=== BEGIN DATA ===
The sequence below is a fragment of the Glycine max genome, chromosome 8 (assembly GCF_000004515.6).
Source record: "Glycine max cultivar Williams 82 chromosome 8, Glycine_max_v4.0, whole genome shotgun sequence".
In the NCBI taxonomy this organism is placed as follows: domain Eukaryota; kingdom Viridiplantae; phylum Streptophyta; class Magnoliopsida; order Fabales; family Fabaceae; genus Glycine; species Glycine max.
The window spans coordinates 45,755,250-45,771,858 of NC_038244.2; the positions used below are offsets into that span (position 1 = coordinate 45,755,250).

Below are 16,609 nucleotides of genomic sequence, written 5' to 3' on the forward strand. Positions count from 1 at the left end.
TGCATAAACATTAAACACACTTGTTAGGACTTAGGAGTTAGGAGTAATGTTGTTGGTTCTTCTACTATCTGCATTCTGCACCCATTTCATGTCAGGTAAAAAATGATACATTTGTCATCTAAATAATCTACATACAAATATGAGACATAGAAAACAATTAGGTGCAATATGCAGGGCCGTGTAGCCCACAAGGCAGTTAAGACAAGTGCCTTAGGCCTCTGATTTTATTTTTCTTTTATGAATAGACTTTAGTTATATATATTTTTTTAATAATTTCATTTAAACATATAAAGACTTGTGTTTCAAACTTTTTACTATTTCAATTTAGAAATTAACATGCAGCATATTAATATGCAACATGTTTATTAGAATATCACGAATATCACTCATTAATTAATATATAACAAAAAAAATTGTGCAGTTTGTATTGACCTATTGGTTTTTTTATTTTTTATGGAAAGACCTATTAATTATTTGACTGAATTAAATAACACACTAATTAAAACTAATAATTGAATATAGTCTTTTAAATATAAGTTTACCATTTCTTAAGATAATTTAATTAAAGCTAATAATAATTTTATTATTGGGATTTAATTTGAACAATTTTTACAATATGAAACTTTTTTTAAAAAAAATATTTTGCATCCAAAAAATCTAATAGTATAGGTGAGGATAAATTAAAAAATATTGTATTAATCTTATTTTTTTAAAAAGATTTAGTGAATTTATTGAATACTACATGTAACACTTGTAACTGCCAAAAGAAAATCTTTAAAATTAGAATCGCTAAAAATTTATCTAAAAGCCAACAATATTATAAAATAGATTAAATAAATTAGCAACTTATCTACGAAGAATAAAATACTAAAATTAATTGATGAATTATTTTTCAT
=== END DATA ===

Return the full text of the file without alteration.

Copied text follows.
The sequence below is a fragment of the Glycine max genome, chromosome 8 (assembly GCF_000004515.6).
Source record: "Glycine max cultivar Williams 82 chromosome 8, Glycine_max_v4.0, whole genome shotgun sequence".
In the NCBI taxonomy this organism is placed as follows: domain Eukaryota; kingdom Viridiplantae; phylum Streptophyta; class Magnoliopsida; order Fabales; family Fabaceae; genus Glycine; species Glycine max.
The window spans coordinates 45,755,250-45,771,858 of NC_038244.2; the positions used below are offsets into that span (position 1 = coordinate 45,755,250).

Below are 16,609 nucleotides of genomic sequence, written 5' to 3' on the forward strand. Positions count from 1 at the left end.
TGCATAAACATTAAACACACTTGTTAGGACTTAGGAGTTAGGAGTAATGTTGTTGGTTCTTCTACTATCTGCATTCTGCACCCATTTCATGTCAGGTAAAAAATGATACATTTGTCATCTAAATAATCTACATACAAATATGAGACATAGAAAACAATTAGGTGCAATATGCAGGGCCGTGTAGCCCACAAGGCAGTTAAGACAAGTGCCTTAGGCCTCTGATTTTATTTTTCTTTTATGAATAGACTTTAGTTATATATATTTTTTTAATAATTTCATTTAAACATATAAAGACTTGTGTTTCAAACTTTTTACTATTTCAATTTAGAAATTAACATGCAGCATATTAATATGCAACATGTTTATTAGAATATCACGAATATCACTCATTAATTAATATATAACAAAAAAAATTGTGCAGTTTGTATTGACCTATTGGTTTTTTTATTTTTTATGGAAAGACCTATTAATTATTTGACTGAATTAAATAACACACTAATTAAAACTAATAATTGAATATAGTCTTTTAAATATAAGTTTACCATTTCTTAAGATAATTTAATTAAAGCTAATAATAATTTTATTATTGGGATTTAATTTGAACAATTTTTACAATATGAAACTTTTTTTAAAAAAAATATTTTGCATCCAAAAAATCTAATAGTATAGGTGAGGATAAATTAAAAAATATTGTATTAATCTTATTTTTTTAAAAAGATTTAGTGAATTTATTGAATACTACATGTAACACTTGTAACTGCCAAAAGAAAATCTTTAAAATTAGAATCGCTAAAAATTTATCTAAAAGCCAACAATATTATAAAATAGATTAAATAAATTAGCAACTTATCTACGAAGAATAAAATACTAAAATTAATTGATGAATTATTTTTCAT